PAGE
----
What is free will? (Part 2)

For part 1 click here.

A guru always takes you for a ride

At this point in the seminar our hero Adam perks back up. He remembers something from another seminar he attended a few weeks ago called “Your First Steps on Your Blessed Spiritual Journey” where the long-haired teacher was saying something about mind, body and the soul. Adam stands up and yells out, “If I’m neither the body nor the mind then I must have a soul”.

Our guru, fully expecting this answer, intends to take Adam for another ride (they always do). He asks Adam to point to where he thinks his soul is. Adam, thinking that he is finally onto something, places his left hand onto his chest and lets out a big sigh. Ooooommmm. He learned this at the previous seminar too.

Our guru lets out a loud belly laugh and tells Adam that even though he is neither a PhD, nor a trained doctor, and even though his education is only from the Himalayas, he is pretty sure that he is touching his chest. At best, his heart or his lungs. And in any case, “Adam, you only have one sole…I have two, a left and a right one. That’s why I’m a guru.”.

Adam does not much appreciate the guru’s wordplay. Once again, our hero sits back down. He concedes that this spirituality business is harder than doing sun salutations in Lululemon yoga pants, or adorning his body with crystals during a cacao ceremony on Bali.

Belief ≠ truth

For millennia, humans have formed beliefs about things they could not decipher. This is a very dangerous thing to do. You can either believe or not believe something but you’re no closer to the truth itself.

There is tremendous potential and value in saying instead, “I don’t know”. I will concede that this is not a very popular sentence in our culture, one that expects, nay, demands that everyone have an opinion about everything. However, unless one has clarity in what they perceive, they can only give their opinion, which is tainted by their likes, dislikes and preferences.

You’ll hear people say, “I’m confident in this” or “I’m confident in that”, but really they don’t have clarity. Operating based on such misplaced confidence has created a torrent of pain and destruction in the world, all of which could have been avoided. By having (over)confidence, we’ve built a world on the outside, one which neglects the inside, much to our detriment.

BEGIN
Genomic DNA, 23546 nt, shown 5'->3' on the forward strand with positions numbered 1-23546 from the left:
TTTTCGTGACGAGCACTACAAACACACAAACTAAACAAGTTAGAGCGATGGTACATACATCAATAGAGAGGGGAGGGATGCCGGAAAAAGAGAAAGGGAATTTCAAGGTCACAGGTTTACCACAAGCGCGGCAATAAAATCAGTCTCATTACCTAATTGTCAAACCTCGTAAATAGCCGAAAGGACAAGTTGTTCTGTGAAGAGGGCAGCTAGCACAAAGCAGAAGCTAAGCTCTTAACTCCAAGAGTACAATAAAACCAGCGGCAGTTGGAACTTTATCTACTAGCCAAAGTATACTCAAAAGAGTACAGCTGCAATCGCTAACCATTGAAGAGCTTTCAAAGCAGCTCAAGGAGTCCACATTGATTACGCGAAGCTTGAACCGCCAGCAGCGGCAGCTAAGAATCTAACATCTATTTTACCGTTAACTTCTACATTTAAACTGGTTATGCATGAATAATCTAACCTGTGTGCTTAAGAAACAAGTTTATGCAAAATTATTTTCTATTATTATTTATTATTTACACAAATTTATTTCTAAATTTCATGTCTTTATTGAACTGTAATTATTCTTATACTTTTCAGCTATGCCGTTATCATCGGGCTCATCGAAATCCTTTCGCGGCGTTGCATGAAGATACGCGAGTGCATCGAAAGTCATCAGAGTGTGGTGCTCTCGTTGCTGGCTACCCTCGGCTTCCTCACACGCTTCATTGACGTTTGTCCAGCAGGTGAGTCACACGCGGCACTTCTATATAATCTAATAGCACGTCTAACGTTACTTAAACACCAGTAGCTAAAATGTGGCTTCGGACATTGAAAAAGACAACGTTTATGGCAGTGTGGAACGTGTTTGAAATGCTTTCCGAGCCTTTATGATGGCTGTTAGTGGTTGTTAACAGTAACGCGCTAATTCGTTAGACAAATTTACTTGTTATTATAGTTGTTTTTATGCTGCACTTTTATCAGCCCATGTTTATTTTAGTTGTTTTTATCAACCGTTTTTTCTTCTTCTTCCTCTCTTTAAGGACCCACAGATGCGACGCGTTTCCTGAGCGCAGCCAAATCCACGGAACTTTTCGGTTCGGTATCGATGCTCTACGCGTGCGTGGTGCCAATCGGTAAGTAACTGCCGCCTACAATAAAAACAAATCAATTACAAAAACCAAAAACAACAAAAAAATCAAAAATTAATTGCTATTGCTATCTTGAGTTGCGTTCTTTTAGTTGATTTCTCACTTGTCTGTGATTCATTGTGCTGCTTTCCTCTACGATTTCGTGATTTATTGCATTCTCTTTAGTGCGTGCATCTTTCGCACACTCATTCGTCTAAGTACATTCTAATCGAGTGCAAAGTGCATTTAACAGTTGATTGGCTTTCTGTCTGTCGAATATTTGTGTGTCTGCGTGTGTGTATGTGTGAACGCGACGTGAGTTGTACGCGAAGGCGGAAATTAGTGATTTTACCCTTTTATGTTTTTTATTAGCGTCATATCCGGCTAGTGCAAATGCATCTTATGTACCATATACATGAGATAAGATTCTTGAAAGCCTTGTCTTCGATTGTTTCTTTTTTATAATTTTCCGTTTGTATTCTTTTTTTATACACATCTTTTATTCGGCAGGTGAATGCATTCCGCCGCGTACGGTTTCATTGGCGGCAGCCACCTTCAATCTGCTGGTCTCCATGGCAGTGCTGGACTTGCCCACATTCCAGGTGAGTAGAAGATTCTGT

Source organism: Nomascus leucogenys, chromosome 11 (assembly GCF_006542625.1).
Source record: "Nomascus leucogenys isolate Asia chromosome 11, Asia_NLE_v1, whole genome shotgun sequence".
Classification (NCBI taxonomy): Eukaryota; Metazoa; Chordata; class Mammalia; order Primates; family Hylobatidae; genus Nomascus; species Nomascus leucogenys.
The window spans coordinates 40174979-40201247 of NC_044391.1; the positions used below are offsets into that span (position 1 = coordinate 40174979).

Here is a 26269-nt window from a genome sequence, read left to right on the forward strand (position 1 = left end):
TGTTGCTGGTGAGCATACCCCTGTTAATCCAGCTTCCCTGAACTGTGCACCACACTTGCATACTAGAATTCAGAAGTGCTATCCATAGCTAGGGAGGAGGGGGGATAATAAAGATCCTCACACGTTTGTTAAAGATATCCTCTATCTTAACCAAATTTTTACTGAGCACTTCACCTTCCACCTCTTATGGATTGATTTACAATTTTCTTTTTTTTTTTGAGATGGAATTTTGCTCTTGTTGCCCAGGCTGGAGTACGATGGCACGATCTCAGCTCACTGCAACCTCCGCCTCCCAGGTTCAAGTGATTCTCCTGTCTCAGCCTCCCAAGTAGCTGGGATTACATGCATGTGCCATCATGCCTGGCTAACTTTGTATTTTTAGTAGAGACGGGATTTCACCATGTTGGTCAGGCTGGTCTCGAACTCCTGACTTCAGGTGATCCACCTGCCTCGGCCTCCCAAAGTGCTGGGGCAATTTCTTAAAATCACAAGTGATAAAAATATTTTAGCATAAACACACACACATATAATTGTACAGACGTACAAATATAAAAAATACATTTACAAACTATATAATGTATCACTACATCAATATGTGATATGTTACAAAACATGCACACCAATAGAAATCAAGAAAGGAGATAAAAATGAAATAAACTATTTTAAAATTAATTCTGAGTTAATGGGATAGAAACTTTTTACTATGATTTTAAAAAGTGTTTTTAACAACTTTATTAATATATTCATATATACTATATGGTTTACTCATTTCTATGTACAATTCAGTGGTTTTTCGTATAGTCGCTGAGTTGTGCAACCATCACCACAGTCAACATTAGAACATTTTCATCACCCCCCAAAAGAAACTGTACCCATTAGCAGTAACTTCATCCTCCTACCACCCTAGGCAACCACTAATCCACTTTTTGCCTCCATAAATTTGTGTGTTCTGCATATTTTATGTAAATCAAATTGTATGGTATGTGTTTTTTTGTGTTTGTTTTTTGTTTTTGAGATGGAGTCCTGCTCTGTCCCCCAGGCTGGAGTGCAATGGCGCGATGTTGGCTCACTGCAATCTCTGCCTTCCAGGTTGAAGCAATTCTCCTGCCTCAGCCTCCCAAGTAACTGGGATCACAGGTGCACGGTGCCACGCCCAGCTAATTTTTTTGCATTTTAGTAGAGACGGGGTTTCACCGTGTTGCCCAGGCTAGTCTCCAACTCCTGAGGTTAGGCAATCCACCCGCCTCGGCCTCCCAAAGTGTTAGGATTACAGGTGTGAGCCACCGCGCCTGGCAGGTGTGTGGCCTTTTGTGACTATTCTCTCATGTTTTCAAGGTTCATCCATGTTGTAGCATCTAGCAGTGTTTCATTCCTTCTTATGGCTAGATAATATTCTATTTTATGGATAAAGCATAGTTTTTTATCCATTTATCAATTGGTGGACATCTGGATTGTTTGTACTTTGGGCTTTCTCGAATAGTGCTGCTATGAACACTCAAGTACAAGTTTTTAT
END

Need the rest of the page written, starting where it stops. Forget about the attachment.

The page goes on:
If you answered the question of “Who am I?” with “I don’t know”, instead of confidently making stuff up, you are one step closer to understanding, and you have a platform with which to proceed further.

Pleading ignorance is a tremendous possibility for exploration, instead of taking someone else’s conclusion, without much clarity or understanding, as the truth. Living by conclusions, instead of by questions, or at least some with kind of reverence for the vastness of the universe and the many things we don’t understand, makes for a very limited life experience.

So back to this question of you.

Poor Adam is just devastated. He is not a body, neither is he his thoughts, emotions or feelings. He can live with all that, but now this guru is telling him he doesn’t have a soul either. That’s too much. What is he then? The devil himself? The guru sees this confusion in Adam and approaches him with compassion. “Don’t make things up which are not in your experience. Don’t add to things. Rather, seek to take away until nothing else is left but the truth,” he instructs Adam.

Fixed vs infinite ways to be

Just look at animals. Their lives, as cute as they may be, are largely fixed. They eat, sleep, reproduce, get territorial and die. Their lives are effectively concerned with survival. They do most of it in a state of unawareness. Admit it though: it reminds you of some humans you know, right?